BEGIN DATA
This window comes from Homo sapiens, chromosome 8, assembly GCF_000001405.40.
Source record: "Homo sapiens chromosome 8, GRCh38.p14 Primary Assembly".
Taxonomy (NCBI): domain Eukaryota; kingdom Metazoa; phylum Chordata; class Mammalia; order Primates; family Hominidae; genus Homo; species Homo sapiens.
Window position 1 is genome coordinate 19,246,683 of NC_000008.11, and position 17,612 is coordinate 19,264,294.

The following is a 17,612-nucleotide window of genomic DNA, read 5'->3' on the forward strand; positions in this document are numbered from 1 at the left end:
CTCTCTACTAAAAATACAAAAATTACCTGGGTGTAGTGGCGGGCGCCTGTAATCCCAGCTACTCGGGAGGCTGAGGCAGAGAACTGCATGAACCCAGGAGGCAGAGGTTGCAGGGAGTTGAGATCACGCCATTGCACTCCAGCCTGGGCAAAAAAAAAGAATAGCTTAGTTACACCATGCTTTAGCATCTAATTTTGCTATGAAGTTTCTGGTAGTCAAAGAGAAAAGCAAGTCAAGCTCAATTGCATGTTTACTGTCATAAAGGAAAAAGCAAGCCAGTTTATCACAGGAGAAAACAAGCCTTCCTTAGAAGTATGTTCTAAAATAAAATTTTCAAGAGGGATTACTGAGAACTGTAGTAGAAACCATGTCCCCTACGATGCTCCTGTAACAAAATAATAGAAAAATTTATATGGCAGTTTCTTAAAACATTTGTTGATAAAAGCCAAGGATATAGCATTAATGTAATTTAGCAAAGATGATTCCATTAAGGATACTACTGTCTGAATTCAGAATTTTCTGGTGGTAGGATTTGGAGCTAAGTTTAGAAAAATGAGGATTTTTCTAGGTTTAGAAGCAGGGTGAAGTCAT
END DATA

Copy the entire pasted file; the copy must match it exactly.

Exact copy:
This window comes from Homo sapiens, chromosome 8, assembly GCF_000001405.40.
Source record: "Homo sapiens chromosome 8, GRCh38.p14 Primary Assembly".
Taxonomy (NCBI): domain Eukaryota; kingdom Metazoa; phylum Chordata; class Mammalia; order Primates; family Hominidae; genus Homo; species Homo sapiens.
Window position 1 is genome coordinate 19,246,683 of NC_000008.11, and position 17,612 is coordinate 19,264,294.

The following is a 17,612-nucleotide window of genomic DNA, read 5'->3' on the forward strand; positions in this document are numbered from 1 at the left end:
CTCTCTACTAAAAATACAAAAATTACCTGGGTGTAGTGGCGGGCGCCTGTAATCCCAGCTACTCGGGAGGCTGAGGCAGAGAACTGCATGAACCCAGGAGGCAGAGGTTGCAGGGAGTTGAGATCACGCCATTGCACTCCAGCCTGGGCAAAAAAAAAGAATAGCTTAGTTACACCATGCTTTAGCATCTAATTTTGCTATGAAGTTTCTGGTAGTCAAAGAGAAAAGCAAGTCAAGCTCAATTGCATGTTTACTGTCATAAAGGAAAAAGCAAGCCAGTTTATCACAGGAGAAAACAAGCCTTCCTTAGAAGTATGTTCTAAAATAAAATTTTCAAGAGGGATTACTGAGAACTGTAGTAGAAACCATGTCCCCTACGATGCTCCTGTAACAAAATAATAGAAAAATTTATATGGCAGTTTCTTAAAACATTTGTTGATAAAAGCCAAGGATATAGCATTAATGTAATTTAGCAAAGATGATTCCATTAAGGATACTACTGTCTGAATTCAGAATTTTCTGGTGGTAGGATTTGGAGCTAAGTTTAGAAAAATGAGGATTTTTCTAGGTTTAGAAGCAGGGTGAAGTCAT